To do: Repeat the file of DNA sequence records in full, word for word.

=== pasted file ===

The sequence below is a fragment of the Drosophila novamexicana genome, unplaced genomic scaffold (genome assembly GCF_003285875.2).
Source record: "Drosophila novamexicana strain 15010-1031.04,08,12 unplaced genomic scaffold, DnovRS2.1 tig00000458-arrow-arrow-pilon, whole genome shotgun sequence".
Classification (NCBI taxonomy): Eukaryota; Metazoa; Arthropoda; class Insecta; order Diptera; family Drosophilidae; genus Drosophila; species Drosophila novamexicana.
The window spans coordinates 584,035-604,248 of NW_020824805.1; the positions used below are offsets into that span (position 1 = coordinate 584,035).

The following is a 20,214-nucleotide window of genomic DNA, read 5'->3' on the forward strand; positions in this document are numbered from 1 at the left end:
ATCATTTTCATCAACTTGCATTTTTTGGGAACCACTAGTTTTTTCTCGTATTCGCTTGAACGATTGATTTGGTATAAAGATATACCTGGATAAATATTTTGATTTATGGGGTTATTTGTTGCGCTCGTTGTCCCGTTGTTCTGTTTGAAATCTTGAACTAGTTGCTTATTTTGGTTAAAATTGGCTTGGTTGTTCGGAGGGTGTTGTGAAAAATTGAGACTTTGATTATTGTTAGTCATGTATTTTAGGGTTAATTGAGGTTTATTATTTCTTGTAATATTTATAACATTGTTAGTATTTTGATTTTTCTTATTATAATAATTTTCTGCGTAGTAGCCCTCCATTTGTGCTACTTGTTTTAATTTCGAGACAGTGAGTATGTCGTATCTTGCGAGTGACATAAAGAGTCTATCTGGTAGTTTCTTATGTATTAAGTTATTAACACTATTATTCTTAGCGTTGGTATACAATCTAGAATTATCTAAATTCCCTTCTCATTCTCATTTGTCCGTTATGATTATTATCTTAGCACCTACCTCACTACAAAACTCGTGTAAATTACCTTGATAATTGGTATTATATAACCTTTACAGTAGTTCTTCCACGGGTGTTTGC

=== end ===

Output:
The sequence below is a fragment of the Drosophila novamexicana genome, unplaced genomic scaffold (genome assembly GCF_003285875.2).
Source record: "Drosophila novamexicana strain 15010-1031.04,08,12 unplaced genomic scaffold, DnovRS2.1 tig00000458-arrow-arrow-pilon, whole genome shotgun sequence".
Classification (NCBI taxonomy): Eukaryota; Metazoa; Arthropoda; class Insecta; order Diptera; family Drosophilidae; genus Drosophila; species Drosophila novamexicana.
The window spans coordinates 584,035-604,248 of NW_020824805.1; the positions used below are offsets into that span (position 1 = coordinate 584,035).

The following is a 20,214-nucleotide window of genomic DNA, read 5'->3' on the forward strand; positions in this document are numbered from 1 at the left end:
ATCATTTTCATCAACTTGCATTTTTTGGGAACCACTAGTTTTTTCTCGTATTCGCTTGAACGATTGATTTGGTATAAAGATATACCTGGATAAATATTTTGATTTATGGGGTTATTTGTTGCGCTCGTTGTCCCGTTGTTCTGTTTGAAATCTTGAACTAGTTGCTTATTTTGGTTAAAATTGGCTTGGTTGTTCGGAGGGTGTTGTGAAAAATTGAGACTTTGATTATTGTTAGTCATGTATTTTAGGGTTAATTGAGGTTTATTATTTCTTGTAATATTTATAACATTGTTAGTATTTTGATTTTTCTTATTATAATAATTTTCTGCGTAGTAGCCCTCCATTTGTGCTACTTGTTTTAATTTCGAGACAGTGAGTATGTCGTATCTTGCGAGTGACATAAAGAGTCTATCTGGTAGTTTCTTATGTATTAAGTTATTAACACTATTATTCTTAGCGTTGGTATACAATCTAGAATTATCTAAATTCCCTTCTCATTCTCATTTGTCCGTTATGATTATTATCTTAGCACCTACCTCACTACAAAACTCGTGTAAATTACCTTGATAATTGGTATTATATAACCTTTACAGTAGTTCTTCCACGGGTGTTTGC